Update – this blog post is featured in an article in the Herald newspaper.
I think it is appropriate to post on this blog the invitation that I shared with the congregation last weekend.
We are currently living through a period of social change, as the Scottish Government finalizes its plans to allow same-sex couples to get married.
Now, the churches tend to react in their own distinctive ways. Christians are not of one mind about whether marriage for gay couples is a good thing or not. However, it is clearly coming.
Over the summer, I’ve been contacted a number of times by people who have asked me whether they can come to St Mary’s Cathedral on a one-off basis on Sunday 26 August 2012. The reason for this is that the Roman Catholic Church is declaring this coming Sunday as National Marriage Sunday and has said that it is setting up a special commission – a new body which will be “charged with promoting the true nature of marriage”.
Now, I believe in marriage. I believe in marriage for straight couples. I believe in supporting family life. I also happen to believe that marriage should be open to same-sex couples who wish to publicly declare that they are going to be faithful, stable and loving in the same way that straight people can. I believe in Equal Marriage and hope it comes soon.
The trouble is, the rhetoric that is currently coming from the Roman Catholic Church on this topic can be hugely negative. We saw that on Scotland Tonight on Thursday evening when one of their spokesmen once again asserted that gay people live shorter lives than straight people and seemed to suggest that people needed to be “warned” against being gay. I don’t think that it is unreasonable to describe it as homophobic and that is a word that I almost never use. It is also my view that the attitude of the Scottish Roman Catholic Church’s hierarchy seems to be at odds with the membership of that church whom I generally encounter as gentle, respectful, caring and kind.
Now, the fact is, not everyone at St Mary’s Cathedral has the same views on this topic. The truth is, the people at St Mary’s Cathedral tend not to have the same views about many things, as it happens.
However, we all do tend to agree that everyone is made in the image and likeness of God. My congregation is not a place where people question whether gay people are loved by God. We know it is true that everyone is loved by God.
The people who have contacted me about this upcoming Sunday to ask if they can join us for a week are quite varied. Some are straight people and some are gay. Some are Roman Catholics who simply don’t want to be told what to think about this topic and who reject the current rhetoric coming from the Scottish Roman Catholic Church. Others have no connection with that church but simply want to turn up to a church on that Sunday where the message is of compassion and love. Indeed, I have been contacted by a couple of atheists who said that they would like to come to church on that day to mark a particular anniversary and wondered whether they too would be welcome. The answer, of course, was yes. All are welcome in this place. (And they won’t be the only atheists there either).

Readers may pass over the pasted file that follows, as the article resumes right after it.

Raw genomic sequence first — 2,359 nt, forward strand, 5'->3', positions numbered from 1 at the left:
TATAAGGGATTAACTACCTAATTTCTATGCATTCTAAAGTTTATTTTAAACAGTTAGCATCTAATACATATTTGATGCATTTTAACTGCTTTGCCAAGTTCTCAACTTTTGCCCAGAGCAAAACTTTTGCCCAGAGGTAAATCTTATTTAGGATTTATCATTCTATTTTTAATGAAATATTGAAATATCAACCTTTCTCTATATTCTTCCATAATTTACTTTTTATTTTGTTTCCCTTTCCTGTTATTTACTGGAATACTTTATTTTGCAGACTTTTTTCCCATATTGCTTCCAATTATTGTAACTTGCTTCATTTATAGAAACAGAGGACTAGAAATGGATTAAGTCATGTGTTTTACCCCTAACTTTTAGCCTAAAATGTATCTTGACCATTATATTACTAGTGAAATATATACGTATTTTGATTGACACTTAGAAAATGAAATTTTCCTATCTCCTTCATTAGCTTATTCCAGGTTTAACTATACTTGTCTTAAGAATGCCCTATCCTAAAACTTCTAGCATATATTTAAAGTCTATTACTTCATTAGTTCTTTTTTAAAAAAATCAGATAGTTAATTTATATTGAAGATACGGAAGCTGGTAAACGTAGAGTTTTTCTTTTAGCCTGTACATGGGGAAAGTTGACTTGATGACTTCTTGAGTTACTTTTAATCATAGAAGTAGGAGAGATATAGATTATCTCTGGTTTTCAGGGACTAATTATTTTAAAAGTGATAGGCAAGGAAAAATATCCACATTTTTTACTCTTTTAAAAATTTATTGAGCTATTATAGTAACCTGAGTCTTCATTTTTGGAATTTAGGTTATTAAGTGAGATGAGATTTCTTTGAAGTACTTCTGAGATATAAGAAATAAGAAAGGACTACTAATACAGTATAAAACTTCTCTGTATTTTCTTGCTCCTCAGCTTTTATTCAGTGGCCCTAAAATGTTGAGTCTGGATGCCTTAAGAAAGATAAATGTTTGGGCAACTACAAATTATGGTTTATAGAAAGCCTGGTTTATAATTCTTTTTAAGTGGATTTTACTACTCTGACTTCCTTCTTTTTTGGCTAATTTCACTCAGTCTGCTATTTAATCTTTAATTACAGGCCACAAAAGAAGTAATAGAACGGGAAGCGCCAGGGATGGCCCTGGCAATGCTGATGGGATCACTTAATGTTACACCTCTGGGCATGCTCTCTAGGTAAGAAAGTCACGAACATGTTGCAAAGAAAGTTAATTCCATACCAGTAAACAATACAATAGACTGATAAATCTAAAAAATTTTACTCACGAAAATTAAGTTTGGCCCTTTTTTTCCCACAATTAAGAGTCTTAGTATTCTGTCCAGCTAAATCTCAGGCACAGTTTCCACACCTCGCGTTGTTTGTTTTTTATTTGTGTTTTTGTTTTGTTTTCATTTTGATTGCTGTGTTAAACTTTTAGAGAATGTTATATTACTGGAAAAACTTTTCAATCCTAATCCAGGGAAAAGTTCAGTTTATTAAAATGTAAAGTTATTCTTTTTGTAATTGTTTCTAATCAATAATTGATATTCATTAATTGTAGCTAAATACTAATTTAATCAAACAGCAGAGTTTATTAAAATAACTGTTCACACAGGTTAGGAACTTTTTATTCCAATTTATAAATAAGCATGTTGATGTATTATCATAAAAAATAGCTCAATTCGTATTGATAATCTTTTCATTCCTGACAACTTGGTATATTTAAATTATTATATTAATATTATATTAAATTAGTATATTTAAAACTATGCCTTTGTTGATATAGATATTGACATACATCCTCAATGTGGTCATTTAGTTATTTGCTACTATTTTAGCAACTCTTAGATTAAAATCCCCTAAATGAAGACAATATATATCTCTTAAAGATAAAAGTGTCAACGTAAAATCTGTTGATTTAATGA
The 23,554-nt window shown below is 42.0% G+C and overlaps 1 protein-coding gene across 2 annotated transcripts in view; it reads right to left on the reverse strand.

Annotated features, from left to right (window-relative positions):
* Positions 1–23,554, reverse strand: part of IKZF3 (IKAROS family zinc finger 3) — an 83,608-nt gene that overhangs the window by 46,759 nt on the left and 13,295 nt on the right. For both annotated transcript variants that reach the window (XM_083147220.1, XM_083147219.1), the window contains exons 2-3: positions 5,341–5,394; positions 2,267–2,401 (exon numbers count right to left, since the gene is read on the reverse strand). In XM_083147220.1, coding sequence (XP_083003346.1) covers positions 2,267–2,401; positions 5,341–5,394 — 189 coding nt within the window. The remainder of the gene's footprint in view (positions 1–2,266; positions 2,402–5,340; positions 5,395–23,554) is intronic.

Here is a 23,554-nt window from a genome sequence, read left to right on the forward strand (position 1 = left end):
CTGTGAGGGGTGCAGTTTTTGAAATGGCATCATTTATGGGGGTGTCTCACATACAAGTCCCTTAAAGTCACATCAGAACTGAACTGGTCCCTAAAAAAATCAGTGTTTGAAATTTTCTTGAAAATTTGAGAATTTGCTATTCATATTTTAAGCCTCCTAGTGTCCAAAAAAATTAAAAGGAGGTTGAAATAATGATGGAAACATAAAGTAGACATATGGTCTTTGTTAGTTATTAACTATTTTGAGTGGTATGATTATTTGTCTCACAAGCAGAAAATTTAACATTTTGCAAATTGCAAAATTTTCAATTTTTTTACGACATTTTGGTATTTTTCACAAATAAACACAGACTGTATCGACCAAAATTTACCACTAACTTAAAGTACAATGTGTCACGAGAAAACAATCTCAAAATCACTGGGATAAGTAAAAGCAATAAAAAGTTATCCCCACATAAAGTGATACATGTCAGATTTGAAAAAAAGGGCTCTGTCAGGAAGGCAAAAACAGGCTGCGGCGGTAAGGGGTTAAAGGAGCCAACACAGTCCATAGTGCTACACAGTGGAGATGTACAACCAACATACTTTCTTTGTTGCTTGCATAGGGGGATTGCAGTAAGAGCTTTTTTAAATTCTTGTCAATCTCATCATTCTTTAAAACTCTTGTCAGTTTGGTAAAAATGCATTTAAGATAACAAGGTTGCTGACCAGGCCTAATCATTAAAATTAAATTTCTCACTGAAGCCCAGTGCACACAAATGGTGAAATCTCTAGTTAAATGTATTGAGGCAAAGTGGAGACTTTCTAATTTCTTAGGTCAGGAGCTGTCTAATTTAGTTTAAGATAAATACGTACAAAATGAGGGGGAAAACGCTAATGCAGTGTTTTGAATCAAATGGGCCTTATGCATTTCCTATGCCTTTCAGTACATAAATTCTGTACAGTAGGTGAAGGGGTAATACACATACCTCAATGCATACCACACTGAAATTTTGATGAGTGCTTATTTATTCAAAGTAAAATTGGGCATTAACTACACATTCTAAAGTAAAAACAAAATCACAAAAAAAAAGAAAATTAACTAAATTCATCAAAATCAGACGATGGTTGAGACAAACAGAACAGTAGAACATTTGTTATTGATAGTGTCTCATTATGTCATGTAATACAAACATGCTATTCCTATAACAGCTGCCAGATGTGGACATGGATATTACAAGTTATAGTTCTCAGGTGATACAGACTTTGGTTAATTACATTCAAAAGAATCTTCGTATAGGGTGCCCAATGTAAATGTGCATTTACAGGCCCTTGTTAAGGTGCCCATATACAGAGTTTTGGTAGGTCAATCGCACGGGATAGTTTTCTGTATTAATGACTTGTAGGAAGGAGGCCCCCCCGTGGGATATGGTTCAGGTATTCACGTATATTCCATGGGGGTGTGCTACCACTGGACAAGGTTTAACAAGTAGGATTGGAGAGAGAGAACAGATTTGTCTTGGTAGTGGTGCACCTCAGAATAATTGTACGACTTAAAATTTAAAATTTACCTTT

It is a worry to me that atheists might think themselves unwelcome in churches. What kind of messages are churches sending out to convey this? There’s not a congregation worth going to that wouldn’t welcome such a person.
I have spoken to my congregation about the invitation that I want to reinforce this weekend and I have asked them to put the word about amongst their friends. If they know anyone in this city who would like to worship with us this week rather than worship in their own church for one Sunday then the message is clear. Everyone is welcome at St Mary’s. We don’t preach hatred. We don’t preach or teach bigotry. We stand up for the simple love of God. If anyone wishes to join us for one week as respite from the message preached in other places then they would be welcome to join us either this week or indeed on any Sunday.
The main service is at 10.30 am on Sunday. Roman Catholics will find the service is very similar to the service they know. Those from other traditions will find elements of the service that resonate with their own experience too. The music ranges from good to fantastic and is led by our wonderful choir and musicians. Those who are unfamiliar with church services will not find the service difficult to follow. The building is warm and welcoming and the congregation is gathered from all over the world and from very many faith traditions.
There is also a meditative, calm evening service at 6.30 pm on a Sunday evening which particularly features glorious choral singing as the choir and clergy sing the psalms and prayers of the day. It is the case that quite a few people come to that service who go to different churches on a Sunday morning. That kind of ministry that you can dip in and out of is part of what Cathedrals offer.
This is a congregation where we try to ensure that everyone is welcome and this is a church where everyone can receive Holy Communion if they wish to do so.
Having asked the congregation to share the news with their contacts that this is a Sunday when those wishing to join us for the first time are particularly welcome, I’m repeating that message here on the blog. If you are reading this and want to come then simply turn up on Sunday. It is a busy church, you won’t be singled out or made to do anything odd or strange, just come and enjoy worshipping in a congregation that is trying to be open, inclusive and welcoming.